Ruth Lehmann, Skirball Institute and Kimmel Stem Cell Center Director, Elected to EMBO

Thu, 05/10/2012 - 10:12pm

Ruth Lehmann, PhD, the Laura and Isaac Perlmutter Professor of Cell Biology, director of both the Skirball Institute of Biomolecular Medicine and the Helen L. and Martin S. Kimmel Center for Stem Cell Biology, and a Howard Hughes Medical Institute investigator, has been elected an associate member of the European Molecular Biology Organization (EMBO). 

EMBO, which is an honorary organization of leading life scientists predominantly in Europe, makes annual awards of associate membership to a small number of leading scientists outside Europe. Associate membership is intended to highlight the importance of interacting with scientists on an international scale.

Dr. Lehmann, also a member of the National Academy of Sciences, is one of 55 new members elected to EMBO this year. The organization supports talented researchers so that they can go on to do great science with the creativity and passion to answer the unanswered. EMBO fosters new generations of researchers to produce world-class scientific results and provides platforms for scientific exchange and training in cutting-edge technologies so that the high standards of excellence in research practice are maintained.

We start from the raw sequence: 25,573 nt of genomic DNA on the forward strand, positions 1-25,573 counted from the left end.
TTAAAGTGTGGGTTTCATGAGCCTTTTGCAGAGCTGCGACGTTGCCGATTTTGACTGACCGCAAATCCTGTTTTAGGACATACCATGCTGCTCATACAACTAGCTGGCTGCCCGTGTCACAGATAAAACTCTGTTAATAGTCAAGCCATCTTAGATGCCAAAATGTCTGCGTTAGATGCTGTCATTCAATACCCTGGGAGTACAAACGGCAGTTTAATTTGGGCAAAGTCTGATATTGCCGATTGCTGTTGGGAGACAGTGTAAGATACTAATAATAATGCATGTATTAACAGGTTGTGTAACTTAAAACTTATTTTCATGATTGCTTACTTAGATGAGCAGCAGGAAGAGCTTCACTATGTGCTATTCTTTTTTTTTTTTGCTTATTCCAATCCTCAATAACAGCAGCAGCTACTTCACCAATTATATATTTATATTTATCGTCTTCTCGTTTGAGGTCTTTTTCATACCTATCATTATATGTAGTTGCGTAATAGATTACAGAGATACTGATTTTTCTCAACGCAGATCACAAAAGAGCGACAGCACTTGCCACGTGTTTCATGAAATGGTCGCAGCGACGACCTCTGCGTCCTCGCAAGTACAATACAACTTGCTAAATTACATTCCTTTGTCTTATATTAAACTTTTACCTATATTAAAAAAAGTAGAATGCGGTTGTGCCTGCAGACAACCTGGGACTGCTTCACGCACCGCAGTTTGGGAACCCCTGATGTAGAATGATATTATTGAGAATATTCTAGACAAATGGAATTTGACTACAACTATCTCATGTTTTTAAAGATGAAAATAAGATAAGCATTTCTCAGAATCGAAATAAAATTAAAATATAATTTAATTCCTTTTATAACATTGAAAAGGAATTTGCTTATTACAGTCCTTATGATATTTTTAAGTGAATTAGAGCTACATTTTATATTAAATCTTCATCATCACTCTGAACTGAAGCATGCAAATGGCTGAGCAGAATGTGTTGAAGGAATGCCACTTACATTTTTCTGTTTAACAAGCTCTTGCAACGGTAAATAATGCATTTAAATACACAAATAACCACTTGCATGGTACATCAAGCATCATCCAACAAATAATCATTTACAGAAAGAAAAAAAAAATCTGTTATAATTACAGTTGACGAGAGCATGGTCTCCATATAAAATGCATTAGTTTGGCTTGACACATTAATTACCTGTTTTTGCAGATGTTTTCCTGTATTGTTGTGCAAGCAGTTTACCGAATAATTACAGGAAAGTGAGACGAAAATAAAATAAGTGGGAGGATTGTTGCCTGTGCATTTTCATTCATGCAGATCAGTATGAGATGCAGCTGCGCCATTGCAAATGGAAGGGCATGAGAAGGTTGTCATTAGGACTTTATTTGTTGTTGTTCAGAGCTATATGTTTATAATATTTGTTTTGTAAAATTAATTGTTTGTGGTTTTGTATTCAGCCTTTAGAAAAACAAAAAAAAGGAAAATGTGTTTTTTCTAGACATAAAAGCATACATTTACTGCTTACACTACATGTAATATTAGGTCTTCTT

“Ruth is a tireless researcher who discovered her passion for basic science early on and has devoted her career to unravelling the mysteries surrounding germ cells,” said Dafna Bar-Sagi, PhD, senior vice president and vice dean for science and chief scientific officer. “ She epitomizes the School of Medicine’s dedication to advancing the boundaries of scientific knowledge through unconventional problem solving and creative thinking. Working with Ruth is an honor and a privilege, and we are thrilled to learn of her election to EMBO.”


Dr. Lehmann’s research interest is rooted in determining how germ cells are produced, how they find their way into the gonads, and how they maintain their identity in adult organisms.The survival of a species depends on its germ cells, which are set aside in the embryo and make eggs or sperm later in life. Working in Drosophila, commonly known as “fruit flies,” Dr. Lehmann has made many seminal discoveries in the field of developmental and stem cell biology.